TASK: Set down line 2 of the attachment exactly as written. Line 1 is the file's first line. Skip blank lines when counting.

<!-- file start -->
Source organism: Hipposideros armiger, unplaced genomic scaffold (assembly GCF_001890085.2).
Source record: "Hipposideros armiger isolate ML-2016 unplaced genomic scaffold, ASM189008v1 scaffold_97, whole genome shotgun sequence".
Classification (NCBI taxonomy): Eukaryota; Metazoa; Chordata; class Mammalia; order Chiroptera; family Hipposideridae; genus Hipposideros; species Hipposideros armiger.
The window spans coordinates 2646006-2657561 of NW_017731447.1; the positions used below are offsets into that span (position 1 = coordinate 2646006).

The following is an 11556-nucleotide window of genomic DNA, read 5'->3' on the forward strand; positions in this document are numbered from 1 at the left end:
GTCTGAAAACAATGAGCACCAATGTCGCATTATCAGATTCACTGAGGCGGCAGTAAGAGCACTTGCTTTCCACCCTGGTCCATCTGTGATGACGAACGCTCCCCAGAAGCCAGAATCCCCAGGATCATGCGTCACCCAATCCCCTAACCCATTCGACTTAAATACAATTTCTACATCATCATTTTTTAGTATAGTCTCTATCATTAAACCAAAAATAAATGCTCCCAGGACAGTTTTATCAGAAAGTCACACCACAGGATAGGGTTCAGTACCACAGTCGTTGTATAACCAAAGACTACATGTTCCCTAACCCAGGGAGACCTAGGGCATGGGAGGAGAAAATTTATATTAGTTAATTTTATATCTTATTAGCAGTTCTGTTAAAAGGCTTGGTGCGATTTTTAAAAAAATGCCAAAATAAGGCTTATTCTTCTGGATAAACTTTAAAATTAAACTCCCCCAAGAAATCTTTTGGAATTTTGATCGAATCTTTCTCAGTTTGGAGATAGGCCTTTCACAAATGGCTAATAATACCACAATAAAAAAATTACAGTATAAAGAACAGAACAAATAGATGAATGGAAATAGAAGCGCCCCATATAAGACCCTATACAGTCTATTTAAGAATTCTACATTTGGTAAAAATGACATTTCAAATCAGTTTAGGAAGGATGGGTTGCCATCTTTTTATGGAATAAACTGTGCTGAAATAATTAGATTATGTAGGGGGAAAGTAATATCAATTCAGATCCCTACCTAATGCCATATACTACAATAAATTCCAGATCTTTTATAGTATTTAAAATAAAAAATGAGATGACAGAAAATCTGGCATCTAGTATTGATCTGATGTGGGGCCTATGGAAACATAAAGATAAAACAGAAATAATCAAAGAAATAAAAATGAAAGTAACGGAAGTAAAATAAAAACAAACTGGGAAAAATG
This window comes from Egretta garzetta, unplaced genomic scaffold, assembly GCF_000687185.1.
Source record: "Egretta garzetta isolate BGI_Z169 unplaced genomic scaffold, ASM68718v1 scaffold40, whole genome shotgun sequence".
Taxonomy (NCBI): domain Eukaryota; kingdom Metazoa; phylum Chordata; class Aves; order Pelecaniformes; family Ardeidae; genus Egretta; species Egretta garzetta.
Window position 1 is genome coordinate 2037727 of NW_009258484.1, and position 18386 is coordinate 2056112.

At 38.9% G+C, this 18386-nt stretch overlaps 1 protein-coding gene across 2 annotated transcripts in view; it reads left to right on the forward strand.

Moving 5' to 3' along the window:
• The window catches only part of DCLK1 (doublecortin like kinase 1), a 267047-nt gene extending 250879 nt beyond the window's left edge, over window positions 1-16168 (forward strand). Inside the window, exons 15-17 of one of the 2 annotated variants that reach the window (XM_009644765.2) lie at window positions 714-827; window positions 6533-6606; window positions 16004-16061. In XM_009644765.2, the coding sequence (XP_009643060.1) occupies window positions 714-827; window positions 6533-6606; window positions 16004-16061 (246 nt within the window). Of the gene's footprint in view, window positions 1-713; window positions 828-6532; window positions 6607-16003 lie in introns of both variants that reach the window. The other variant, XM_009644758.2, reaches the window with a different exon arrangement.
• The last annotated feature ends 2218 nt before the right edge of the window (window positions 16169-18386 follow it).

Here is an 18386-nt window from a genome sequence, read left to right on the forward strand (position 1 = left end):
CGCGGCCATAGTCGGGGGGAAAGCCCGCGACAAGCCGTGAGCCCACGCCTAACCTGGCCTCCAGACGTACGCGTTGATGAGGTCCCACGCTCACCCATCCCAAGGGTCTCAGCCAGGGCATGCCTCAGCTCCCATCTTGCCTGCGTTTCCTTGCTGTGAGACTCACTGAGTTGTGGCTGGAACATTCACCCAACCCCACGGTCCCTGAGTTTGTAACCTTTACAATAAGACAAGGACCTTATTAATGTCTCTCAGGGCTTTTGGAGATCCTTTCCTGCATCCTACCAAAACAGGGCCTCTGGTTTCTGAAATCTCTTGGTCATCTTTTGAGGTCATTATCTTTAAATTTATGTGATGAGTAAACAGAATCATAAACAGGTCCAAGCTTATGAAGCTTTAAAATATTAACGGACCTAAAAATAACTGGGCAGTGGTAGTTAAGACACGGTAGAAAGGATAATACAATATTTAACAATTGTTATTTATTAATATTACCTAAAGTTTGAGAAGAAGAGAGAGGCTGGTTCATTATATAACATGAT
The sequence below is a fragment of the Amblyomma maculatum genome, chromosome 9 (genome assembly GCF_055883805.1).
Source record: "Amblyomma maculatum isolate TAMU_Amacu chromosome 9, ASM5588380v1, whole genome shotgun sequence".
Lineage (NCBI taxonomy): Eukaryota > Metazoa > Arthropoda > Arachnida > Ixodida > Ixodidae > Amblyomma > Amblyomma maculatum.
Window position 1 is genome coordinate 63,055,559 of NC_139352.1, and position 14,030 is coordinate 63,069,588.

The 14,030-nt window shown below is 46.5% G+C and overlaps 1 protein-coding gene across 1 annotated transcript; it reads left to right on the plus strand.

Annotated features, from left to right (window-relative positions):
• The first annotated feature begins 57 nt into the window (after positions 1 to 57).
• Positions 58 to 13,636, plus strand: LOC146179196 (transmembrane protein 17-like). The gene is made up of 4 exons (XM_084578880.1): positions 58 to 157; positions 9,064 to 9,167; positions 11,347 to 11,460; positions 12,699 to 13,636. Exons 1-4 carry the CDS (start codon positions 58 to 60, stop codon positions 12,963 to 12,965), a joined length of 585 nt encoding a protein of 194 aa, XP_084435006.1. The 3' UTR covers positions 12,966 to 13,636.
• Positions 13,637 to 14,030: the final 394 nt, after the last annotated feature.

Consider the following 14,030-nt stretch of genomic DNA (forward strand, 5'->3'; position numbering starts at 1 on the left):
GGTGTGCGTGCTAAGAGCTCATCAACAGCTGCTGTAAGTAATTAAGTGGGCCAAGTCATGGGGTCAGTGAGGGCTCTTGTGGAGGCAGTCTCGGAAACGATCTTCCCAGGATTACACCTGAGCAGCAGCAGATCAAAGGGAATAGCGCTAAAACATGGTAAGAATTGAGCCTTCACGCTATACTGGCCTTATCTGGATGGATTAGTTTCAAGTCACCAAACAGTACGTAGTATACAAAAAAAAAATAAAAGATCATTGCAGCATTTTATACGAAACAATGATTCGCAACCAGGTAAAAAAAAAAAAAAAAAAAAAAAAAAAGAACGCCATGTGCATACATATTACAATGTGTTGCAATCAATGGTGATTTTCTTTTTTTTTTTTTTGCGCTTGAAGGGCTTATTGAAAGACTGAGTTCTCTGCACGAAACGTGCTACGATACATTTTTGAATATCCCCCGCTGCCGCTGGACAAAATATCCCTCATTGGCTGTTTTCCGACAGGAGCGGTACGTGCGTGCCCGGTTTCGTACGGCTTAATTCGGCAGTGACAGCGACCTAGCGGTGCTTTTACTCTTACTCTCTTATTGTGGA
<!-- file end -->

Source record: "Hipposideros armiger isolate ML-2016 unplaced genomic scaffold, ASM189008v1 scaffold_97, whole genome shotgun sequence".